Book Update: A while ago I reviewed Family Feasts for $75 a Week and since then I have tried many of the recipes it contains. All of them were GREAT. The recipes are surprisingly good, nutritious, and don’t taste too bland/salty/creamy like a lot of “budget” recipes do. I like that she uses mostly whole food ingredients rather than a lot of boxed or canned stuff. If you haven’t checked this book out yet, I doubly recommend it now!

The Week in Books 2009, No. 44

The Fire in Fiction is a helpful book on writing by a literary agent, so it’s full of what-not-to-do tips from someone who has seen a lot of bad writing. I made a lot of notes. I found his section on building tension particularly good.

I did find it rather odd that there were so very many typos in this book. Then again, the author is an agent, not an editor, so I’ll let it slide.

If you’re interested in writing, you might like this book. You might also be interested in this article from the Wall Street Journal wherein authors describe their writing processes.

I don’t consider myself a “Messie” per se, but I do verge on it, and I think a lot of my usual coping mechanisms for mess and organization have broken down over the past year as our family size and obligations have changed. I learned some good things from The Messies Manual and I’d recommend it to you if you feel like you need to get some aspects of your homemaking under control so you don’t have to spend all day on it.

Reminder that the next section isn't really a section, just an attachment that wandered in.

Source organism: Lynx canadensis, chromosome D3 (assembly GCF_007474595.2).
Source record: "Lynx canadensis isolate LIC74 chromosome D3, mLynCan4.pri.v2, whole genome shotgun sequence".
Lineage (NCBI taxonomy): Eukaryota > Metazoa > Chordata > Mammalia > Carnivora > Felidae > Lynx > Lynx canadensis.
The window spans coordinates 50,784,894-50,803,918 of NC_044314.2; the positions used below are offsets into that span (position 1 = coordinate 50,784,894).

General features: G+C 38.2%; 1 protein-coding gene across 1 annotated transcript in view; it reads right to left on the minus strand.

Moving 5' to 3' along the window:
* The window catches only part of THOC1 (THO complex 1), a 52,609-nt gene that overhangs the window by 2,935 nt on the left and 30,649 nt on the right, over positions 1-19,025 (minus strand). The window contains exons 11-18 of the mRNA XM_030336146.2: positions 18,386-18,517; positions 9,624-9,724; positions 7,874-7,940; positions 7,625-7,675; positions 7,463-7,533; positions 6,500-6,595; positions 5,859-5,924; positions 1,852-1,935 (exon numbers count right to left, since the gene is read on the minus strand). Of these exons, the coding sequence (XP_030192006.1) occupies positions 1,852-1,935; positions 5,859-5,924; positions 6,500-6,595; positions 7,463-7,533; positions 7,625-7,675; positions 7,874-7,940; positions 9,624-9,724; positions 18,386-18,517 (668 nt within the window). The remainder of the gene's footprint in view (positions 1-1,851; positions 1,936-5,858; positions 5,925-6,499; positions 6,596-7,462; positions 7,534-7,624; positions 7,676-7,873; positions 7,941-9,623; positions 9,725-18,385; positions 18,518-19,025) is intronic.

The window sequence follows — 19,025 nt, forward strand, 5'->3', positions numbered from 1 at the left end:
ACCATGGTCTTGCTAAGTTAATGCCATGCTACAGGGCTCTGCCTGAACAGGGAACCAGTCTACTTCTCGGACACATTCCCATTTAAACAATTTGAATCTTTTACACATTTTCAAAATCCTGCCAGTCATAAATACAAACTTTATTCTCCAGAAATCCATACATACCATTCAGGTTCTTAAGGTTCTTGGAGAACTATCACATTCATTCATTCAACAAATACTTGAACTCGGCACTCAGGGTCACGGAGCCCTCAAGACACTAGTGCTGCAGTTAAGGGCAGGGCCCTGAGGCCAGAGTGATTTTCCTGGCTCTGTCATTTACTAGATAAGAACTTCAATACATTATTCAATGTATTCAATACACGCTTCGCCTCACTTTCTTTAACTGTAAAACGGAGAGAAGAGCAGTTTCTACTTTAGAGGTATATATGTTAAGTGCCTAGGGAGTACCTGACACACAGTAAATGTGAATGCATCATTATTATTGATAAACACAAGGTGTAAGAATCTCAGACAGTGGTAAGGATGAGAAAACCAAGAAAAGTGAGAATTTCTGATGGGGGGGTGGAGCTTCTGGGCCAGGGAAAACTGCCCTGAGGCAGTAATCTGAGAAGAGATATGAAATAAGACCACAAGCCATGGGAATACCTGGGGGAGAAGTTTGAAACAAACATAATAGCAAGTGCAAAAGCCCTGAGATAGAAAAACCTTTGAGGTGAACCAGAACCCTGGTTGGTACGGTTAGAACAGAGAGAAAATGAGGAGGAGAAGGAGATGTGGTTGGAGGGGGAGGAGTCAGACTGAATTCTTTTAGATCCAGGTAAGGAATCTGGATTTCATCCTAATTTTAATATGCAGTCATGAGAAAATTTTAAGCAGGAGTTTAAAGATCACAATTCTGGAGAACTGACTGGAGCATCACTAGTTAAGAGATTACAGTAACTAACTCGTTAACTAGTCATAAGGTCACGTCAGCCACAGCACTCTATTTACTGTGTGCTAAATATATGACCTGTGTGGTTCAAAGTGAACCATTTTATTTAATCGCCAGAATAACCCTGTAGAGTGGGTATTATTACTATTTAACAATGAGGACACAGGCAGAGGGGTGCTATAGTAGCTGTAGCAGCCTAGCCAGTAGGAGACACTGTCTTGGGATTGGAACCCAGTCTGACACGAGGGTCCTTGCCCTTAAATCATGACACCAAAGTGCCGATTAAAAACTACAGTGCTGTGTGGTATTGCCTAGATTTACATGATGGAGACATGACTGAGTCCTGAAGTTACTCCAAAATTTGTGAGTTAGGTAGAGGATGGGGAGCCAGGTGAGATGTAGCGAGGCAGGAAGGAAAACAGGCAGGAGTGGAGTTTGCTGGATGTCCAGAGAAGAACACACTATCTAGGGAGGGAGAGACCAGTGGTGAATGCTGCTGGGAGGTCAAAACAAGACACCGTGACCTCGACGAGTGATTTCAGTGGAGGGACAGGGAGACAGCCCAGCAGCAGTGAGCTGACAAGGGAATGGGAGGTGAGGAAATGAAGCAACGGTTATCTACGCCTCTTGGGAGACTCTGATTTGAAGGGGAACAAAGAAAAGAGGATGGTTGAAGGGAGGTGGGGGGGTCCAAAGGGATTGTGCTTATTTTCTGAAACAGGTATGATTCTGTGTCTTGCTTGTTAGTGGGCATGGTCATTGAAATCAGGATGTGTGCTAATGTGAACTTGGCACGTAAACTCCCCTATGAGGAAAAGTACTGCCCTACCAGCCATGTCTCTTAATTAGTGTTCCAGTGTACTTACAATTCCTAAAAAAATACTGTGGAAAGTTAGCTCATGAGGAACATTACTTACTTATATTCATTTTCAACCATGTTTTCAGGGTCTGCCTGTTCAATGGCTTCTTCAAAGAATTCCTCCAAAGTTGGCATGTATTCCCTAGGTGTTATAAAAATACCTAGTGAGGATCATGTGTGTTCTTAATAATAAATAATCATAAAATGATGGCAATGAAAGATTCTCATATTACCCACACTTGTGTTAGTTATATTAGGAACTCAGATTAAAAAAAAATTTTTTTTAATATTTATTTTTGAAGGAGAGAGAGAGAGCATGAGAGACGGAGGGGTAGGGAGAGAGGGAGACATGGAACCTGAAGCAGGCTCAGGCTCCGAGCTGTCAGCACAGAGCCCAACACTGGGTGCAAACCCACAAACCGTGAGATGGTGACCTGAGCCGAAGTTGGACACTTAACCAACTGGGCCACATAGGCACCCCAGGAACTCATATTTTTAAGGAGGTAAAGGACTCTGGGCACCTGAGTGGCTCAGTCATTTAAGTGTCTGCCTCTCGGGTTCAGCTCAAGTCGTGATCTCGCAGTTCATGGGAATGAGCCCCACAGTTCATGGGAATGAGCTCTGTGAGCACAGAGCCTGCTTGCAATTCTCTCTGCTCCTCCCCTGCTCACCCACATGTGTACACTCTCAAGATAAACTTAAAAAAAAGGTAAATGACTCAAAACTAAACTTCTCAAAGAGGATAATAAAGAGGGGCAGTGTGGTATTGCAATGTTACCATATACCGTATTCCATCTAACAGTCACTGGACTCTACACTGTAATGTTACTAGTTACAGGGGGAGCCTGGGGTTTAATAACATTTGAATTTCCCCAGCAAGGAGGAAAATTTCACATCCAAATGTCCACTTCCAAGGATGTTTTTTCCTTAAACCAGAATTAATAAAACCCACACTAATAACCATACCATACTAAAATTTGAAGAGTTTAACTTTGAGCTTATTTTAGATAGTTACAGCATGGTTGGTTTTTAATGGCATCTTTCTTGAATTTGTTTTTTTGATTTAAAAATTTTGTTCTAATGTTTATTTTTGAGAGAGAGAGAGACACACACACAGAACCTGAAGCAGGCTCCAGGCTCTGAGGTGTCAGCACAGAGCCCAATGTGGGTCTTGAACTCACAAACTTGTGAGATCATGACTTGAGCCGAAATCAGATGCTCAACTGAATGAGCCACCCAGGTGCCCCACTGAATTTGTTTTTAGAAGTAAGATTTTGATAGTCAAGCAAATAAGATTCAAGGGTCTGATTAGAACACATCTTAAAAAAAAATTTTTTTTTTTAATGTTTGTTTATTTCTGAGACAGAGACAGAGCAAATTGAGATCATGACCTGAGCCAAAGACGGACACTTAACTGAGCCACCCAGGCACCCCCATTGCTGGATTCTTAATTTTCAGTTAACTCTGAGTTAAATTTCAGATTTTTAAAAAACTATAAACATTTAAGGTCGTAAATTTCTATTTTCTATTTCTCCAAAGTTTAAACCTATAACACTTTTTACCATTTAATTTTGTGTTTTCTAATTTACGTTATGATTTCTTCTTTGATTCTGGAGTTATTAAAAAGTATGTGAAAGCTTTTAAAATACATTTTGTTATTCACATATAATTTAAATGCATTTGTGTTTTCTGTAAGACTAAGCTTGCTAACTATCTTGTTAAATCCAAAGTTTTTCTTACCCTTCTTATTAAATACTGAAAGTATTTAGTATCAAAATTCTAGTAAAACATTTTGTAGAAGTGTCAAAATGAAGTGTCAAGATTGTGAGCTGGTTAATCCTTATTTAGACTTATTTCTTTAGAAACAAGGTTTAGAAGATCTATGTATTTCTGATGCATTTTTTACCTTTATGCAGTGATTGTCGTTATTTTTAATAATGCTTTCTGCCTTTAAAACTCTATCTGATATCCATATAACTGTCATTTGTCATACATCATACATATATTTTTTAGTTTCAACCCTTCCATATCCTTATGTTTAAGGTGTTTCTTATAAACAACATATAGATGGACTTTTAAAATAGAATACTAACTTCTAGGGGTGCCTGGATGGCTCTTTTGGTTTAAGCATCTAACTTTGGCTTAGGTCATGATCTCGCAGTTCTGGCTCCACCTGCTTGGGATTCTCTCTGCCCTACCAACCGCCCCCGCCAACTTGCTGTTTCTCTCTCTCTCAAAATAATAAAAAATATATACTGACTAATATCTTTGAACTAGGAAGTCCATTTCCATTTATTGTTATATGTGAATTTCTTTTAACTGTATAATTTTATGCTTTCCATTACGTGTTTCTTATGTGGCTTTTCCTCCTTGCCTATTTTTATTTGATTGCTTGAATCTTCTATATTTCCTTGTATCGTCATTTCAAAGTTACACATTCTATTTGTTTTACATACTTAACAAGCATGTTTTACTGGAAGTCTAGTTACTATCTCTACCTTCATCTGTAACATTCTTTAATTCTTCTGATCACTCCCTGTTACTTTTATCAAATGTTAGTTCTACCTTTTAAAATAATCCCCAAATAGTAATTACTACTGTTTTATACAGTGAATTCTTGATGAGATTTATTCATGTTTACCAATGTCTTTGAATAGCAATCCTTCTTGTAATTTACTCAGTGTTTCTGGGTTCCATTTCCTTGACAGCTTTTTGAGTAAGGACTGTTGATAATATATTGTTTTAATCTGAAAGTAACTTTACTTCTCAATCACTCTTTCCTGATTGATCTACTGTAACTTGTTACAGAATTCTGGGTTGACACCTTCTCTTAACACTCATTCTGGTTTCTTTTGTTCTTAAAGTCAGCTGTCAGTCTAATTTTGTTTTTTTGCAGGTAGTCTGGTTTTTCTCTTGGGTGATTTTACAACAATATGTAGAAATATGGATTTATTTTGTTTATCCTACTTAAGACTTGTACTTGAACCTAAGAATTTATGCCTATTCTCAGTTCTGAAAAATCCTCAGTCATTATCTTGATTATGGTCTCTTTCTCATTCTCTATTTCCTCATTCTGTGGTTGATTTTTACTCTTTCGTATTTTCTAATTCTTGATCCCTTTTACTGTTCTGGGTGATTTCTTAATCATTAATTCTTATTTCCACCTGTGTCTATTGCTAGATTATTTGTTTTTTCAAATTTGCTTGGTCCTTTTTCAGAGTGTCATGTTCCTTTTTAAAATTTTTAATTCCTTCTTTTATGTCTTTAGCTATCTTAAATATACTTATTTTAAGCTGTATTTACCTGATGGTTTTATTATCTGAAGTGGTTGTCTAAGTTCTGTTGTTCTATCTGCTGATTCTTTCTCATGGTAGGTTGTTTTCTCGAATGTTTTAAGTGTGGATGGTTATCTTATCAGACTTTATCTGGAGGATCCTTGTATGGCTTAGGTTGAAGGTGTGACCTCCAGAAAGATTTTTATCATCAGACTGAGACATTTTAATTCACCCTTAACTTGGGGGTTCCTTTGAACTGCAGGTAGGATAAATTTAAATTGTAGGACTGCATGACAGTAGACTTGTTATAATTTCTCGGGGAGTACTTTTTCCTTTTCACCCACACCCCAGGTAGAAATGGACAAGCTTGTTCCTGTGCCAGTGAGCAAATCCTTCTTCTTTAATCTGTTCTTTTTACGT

Fertility, Cycles & Nutrition contains a lot of good information on how diet and nutrition play a role in women’s health, and I’d recommend it to you for that reason. There are also sections on how to boost fertility through better nutrition, if you’re in a position of needing that sort of help. The book is written by a Catholic author, so that perspective does come through at times, but I think the book would be helpful to a wider audience.

The Week in Books 2009, No. 43

Say Yes To No is a thought provoking book about how to make time for things that are truly important in your life, rather than filling up all of your time and spending all of your energy on things that are fine but not great. The author advocates saying “no” to free up space so you can say “yes” to better things.